How To Fund Your Small Business
Posted by Richard on March 14, 2019
To start a small business, most entrepreneurs tap into their funds first, even when they also plan to procure debt financing in the form of a small business loan, equity financing from angel investors, or a venture capitalist.
Otherwise, virtually every lender expects the person seeking a business loan or equity investment to make a personal financial contribution.
If you don’t have ready cash, look to your personal assets as potential sources of startup money. These sources include real estate, vehicles, retirement accounts, stocks and bonds, or any other asset that can be mortgaged, sold for cash, or used for collateral.
According to the small business website, home equity loans are among the most cost-effective methods for borrowing. Compared to other types of financing, their interest rates are meager, and financial institutions are prepared to lend up to 80 percent of the value of a home.
At the same time, credit cards are a familiar source of startup money for asset-poor entrepreneurs despite the soaring rates of interest.
The next most prevalent source of small business startup funds is family, friends, or a combination of both. This sort of small business financing often takes the form of a personal loan.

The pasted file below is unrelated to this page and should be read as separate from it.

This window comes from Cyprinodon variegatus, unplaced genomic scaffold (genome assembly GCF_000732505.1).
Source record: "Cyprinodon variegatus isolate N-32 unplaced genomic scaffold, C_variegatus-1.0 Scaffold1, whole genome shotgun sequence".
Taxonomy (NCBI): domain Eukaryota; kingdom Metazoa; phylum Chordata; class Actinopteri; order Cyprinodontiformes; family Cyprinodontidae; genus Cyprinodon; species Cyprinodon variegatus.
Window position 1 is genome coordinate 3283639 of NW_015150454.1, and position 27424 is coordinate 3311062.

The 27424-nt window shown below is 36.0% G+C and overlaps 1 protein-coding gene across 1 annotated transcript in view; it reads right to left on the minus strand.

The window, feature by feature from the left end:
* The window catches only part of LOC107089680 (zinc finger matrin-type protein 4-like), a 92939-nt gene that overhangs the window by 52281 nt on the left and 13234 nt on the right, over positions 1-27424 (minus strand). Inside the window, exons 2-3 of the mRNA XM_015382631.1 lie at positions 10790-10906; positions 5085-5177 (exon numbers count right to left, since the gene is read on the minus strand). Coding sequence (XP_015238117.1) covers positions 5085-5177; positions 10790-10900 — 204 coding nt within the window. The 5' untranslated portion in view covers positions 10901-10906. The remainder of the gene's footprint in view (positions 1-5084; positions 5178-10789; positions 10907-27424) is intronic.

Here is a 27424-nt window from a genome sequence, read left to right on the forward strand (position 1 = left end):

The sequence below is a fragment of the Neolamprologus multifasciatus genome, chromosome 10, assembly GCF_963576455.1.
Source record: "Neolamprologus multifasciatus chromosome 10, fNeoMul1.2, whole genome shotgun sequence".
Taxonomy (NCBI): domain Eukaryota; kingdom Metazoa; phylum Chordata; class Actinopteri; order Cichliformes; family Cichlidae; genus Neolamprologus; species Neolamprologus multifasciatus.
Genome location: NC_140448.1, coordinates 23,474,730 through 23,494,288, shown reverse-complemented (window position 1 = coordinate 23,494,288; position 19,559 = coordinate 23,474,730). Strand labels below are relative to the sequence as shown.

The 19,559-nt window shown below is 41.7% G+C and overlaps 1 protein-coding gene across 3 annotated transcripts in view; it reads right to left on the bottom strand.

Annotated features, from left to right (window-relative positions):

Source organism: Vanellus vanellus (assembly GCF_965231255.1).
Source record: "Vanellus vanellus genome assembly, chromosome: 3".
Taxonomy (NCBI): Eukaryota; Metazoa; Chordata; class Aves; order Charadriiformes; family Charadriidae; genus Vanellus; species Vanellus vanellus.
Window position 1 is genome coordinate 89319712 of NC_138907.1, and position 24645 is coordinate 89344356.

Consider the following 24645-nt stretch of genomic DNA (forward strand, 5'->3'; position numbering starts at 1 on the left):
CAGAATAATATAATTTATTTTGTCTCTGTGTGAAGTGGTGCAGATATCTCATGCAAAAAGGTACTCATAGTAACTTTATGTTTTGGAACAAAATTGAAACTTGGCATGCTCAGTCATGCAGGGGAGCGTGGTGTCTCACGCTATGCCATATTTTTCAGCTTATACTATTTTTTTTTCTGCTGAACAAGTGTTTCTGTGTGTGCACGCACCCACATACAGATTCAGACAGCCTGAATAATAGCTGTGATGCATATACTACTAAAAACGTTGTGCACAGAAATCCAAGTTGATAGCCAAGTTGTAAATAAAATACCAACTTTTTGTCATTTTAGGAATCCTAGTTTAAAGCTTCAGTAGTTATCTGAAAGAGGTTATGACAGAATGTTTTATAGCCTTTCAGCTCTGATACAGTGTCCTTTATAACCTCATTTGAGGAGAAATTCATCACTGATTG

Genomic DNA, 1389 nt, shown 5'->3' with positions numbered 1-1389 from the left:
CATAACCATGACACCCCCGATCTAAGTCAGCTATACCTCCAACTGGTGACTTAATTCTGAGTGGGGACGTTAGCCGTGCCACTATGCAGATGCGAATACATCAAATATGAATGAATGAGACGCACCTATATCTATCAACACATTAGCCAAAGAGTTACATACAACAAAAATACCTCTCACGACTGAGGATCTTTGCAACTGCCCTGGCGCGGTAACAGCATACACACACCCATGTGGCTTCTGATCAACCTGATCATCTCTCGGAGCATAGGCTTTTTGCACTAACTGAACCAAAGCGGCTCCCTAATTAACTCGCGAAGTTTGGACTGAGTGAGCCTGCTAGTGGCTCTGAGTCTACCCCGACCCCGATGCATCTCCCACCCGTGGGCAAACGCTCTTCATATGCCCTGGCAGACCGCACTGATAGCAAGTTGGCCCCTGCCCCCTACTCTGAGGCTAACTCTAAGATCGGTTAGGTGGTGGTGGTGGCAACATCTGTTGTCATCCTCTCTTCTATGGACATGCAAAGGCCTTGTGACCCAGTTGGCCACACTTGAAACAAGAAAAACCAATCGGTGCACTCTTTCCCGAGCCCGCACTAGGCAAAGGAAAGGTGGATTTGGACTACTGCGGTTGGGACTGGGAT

Statistics indicate that about half of the investors in businesses are family members, 30% are friends and neighbors, and the remaining 20% are colleagues or strangers.
Of course, one of the main advantages of family and/or friend financing is flexibility. Family and friends are much more likely to seek a lower rate of return on their investment and wait longer to get their money back. They are less likely to require collateral and scrutinize a business plan as would a financial institution.
Even so, borrowing money from family and friends is not without its potential pitfalls. Loans from one or more family members to another can produce jealousy or resentment. Family or friends who’ve invested in the business venture may feel they have a right to make or participate in the owner’s business decisions. Even worse, if the business fails and the owner is unable to repay the money owed, his or her relationship with the family members and/or friends may be forever impaired.